In 1960s and 70s Jamaica, a rich musical transformation was happening. Backdropped against the civil unrest throughout the newly independent nation, a culture of musical experimentation and expression developed. DJs would convert their trucks into mobile sound systems, load up with their record collection, and throw parties in the streets blasting music. These DJs began experimenting with their sound boards: they would layer in heavy bass effects, reverb, echos, delays, and samples. Essentially, they would take instrumental B sides of reggae singles, and remix them. These DJs were creating Dub music– one of the earliest sample-based, remix-centered genres that would lay the roots for today’s music. At the forefront of this developing sound was one man: King Tubby.
The King at the Controls
King Tubby was a genius sound engineer who knew the ins-and-outs of mixing. His extensive technical knowledge allowed him to use the soundboard creatively, as one might use an instrument. At a time when the sound engineer was expected to do little more than hook everything up and make sure it all sounded good, Tubby used the mixing board as a vessel for musical expression. His background as an electronics repairman helped him to understand sound in a scientific way. Singer Mikey Dread said that “King Tubby truly understood sound in a scientific sense. He knew how the circuits worked and what the electrons did. That’s why he could do what he did.”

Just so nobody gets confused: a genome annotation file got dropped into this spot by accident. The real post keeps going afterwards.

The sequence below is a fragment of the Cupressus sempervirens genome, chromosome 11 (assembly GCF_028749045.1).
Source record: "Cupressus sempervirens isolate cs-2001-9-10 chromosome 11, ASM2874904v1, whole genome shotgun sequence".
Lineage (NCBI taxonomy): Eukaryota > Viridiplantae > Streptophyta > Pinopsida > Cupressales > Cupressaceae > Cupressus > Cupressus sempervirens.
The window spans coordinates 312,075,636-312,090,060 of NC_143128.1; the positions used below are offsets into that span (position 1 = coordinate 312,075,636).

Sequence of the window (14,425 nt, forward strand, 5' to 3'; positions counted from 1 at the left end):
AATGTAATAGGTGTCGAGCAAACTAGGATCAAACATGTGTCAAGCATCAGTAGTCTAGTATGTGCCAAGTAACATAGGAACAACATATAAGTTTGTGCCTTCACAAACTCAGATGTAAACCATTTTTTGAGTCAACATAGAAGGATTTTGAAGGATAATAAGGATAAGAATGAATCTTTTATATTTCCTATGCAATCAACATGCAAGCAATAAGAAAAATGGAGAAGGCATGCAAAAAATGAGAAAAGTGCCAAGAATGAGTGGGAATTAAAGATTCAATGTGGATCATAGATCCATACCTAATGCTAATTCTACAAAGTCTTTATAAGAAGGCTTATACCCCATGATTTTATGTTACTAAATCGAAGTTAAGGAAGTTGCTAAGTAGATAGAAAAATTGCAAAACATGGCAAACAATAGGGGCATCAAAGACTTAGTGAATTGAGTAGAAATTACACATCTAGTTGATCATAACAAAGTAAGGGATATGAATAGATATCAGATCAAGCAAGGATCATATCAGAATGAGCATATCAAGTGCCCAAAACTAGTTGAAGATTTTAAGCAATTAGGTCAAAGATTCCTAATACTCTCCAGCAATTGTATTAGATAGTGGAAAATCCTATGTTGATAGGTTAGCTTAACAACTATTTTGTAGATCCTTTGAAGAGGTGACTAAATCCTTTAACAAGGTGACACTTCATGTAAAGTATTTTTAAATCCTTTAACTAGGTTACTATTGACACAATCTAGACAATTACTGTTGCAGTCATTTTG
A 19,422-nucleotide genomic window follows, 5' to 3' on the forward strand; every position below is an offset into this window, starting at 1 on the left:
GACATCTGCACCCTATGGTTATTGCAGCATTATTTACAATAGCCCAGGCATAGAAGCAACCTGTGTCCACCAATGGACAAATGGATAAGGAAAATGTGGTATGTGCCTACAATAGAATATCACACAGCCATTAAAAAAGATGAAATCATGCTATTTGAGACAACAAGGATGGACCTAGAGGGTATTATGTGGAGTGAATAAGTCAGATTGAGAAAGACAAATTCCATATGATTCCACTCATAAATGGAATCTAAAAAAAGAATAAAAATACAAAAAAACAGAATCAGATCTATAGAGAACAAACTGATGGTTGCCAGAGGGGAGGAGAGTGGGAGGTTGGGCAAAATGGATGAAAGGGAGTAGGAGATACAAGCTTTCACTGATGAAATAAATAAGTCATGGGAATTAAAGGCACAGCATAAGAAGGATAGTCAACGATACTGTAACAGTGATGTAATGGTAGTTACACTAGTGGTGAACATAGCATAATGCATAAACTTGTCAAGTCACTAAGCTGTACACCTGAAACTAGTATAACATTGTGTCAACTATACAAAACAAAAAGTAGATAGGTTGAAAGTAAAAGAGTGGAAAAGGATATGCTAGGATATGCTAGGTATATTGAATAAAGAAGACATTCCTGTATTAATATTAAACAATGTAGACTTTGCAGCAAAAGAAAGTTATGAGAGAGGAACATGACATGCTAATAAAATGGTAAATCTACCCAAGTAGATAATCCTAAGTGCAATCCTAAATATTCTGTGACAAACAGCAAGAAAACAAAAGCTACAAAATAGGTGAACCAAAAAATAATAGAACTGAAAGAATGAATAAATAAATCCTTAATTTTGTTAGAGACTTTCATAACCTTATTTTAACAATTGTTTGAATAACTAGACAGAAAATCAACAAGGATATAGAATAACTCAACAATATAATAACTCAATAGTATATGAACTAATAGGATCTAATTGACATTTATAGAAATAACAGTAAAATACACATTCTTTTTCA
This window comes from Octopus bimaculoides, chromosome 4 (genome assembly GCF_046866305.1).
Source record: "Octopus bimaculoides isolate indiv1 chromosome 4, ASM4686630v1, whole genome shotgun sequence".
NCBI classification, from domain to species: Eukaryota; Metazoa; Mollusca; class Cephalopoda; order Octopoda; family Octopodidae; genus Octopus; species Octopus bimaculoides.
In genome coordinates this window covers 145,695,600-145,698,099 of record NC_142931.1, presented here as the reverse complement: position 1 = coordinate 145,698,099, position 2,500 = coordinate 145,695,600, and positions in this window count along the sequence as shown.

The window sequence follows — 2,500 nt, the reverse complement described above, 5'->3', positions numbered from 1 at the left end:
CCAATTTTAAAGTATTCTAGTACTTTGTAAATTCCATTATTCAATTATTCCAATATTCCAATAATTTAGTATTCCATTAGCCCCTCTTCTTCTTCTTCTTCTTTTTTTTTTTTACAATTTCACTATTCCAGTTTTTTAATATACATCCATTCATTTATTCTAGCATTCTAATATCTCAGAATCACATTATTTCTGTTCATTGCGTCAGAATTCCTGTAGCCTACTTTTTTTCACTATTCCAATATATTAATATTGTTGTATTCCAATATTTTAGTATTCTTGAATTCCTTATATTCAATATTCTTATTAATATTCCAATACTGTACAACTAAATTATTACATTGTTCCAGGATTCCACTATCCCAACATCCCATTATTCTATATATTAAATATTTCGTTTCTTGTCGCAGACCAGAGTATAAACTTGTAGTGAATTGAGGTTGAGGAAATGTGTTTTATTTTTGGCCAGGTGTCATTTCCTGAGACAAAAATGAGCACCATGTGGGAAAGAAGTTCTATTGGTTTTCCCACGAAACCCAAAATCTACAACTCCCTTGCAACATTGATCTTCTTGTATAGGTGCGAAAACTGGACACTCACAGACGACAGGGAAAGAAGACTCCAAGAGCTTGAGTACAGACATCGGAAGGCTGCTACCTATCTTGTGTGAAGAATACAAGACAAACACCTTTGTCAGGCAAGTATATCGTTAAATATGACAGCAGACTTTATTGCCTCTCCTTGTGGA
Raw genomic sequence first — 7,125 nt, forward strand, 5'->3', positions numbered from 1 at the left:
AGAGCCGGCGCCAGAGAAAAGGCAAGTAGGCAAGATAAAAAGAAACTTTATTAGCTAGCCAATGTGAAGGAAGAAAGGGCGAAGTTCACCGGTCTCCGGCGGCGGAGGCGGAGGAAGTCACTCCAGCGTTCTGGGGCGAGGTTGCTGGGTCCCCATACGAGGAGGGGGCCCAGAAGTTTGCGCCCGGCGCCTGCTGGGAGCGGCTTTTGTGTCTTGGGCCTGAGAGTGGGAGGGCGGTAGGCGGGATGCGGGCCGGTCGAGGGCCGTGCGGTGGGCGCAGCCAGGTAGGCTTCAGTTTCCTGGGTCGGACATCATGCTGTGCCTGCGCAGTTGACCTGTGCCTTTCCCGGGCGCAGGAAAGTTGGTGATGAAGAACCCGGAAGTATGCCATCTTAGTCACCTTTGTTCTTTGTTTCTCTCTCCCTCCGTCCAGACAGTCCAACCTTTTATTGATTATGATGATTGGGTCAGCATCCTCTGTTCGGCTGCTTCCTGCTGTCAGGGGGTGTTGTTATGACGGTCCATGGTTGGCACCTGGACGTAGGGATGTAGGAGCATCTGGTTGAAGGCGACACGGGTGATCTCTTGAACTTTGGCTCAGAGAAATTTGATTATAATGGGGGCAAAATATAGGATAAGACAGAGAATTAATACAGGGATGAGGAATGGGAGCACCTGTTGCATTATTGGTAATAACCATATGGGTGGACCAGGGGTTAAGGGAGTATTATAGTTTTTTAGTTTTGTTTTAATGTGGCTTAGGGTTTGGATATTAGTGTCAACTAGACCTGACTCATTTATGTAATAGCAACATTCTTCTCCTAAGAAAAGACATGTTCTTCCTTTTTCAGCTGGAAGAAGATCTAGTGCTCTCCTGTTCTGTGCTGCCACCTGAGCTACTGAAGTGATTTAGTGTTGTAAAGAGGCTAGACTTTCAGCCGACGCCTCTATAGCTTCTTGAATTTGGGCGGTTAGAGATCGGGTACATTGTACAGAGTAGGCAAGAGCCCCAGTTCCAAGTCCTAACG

By manipulating EQs on different parts of the song, playing with volume and dynamics, adding in echos, delays, reverbs, samples, tape loops, playing with playback speed, and adding in huge sub-bass parts suited for the sound systems of Jamaica, Tubby was able to add a haunting, ethereal sound to these downtempo, chilled-out reggae tracks. Once Tubby was able to get a mixing desk and set up his own studio, his career as a producer/artist exploded, with credits on more than 500 songs.
Overwhelmed by that ‘500’ number? Start with these songs!
King Tubby was incredibly prolific, and it can be kind of overwhelming when trying to find where to start listening to his music. Below are some of my favorite songs of his. Give them a listen!
“King Tubby Meets Rockers Uptown“
This song gives a good opportunity to actually understand what King Tubby did. This song is a remix of an earlier song by Jacob Miller called “Baby I Love You So.” Tubby stripped the track down, added in his echos and reverbs, and used the vocal track in an accentuating way, rather than being the emphasis of the song.
“Dub Take Five“
The king’s version of the classic jazz track. This song really highlights the minimalist approach that Tubby takes. There are only three or four parts playing simultaneously on this song, but by using reverb and delay, the parts easily fill out the space.
“Stop Them Jah”
Another good example of Tubby’s use of delay and reverb.
Along with a culture of remixing, dub music and the street parties associated with them incorporated the practice of toasting. Toasting, spawning from the African tradition of Griot storytellers, is a form of rhythmic chanting and talking over an instrumental beat. Today, we call it rapping. The practices of dub remixes and toasting, along with the Caribbean traditions of sound systems and street parties all coalesced to form a coherent sound, the foundations of which were brought by Caribbean immigrants to New York in the 70s and 80s.
Listening to the works of early hip hop pioneers like Afrika Bambaataa and Grandmaster Flash and the Furious Five makes these connections clear. Through remixing funk singles, adding in bass parts, using samples, and liberal use of echos and reverbs, these DJs were able to create compelling music that would start a wildfire in the music industry. Give a listen to “Planet Rock” by Afrika Bambaataa and “The Adventures of Grandmaster Flash on the Wheel of Steel” by Grandmaster Flash and the Furious Five to hear these developments in action.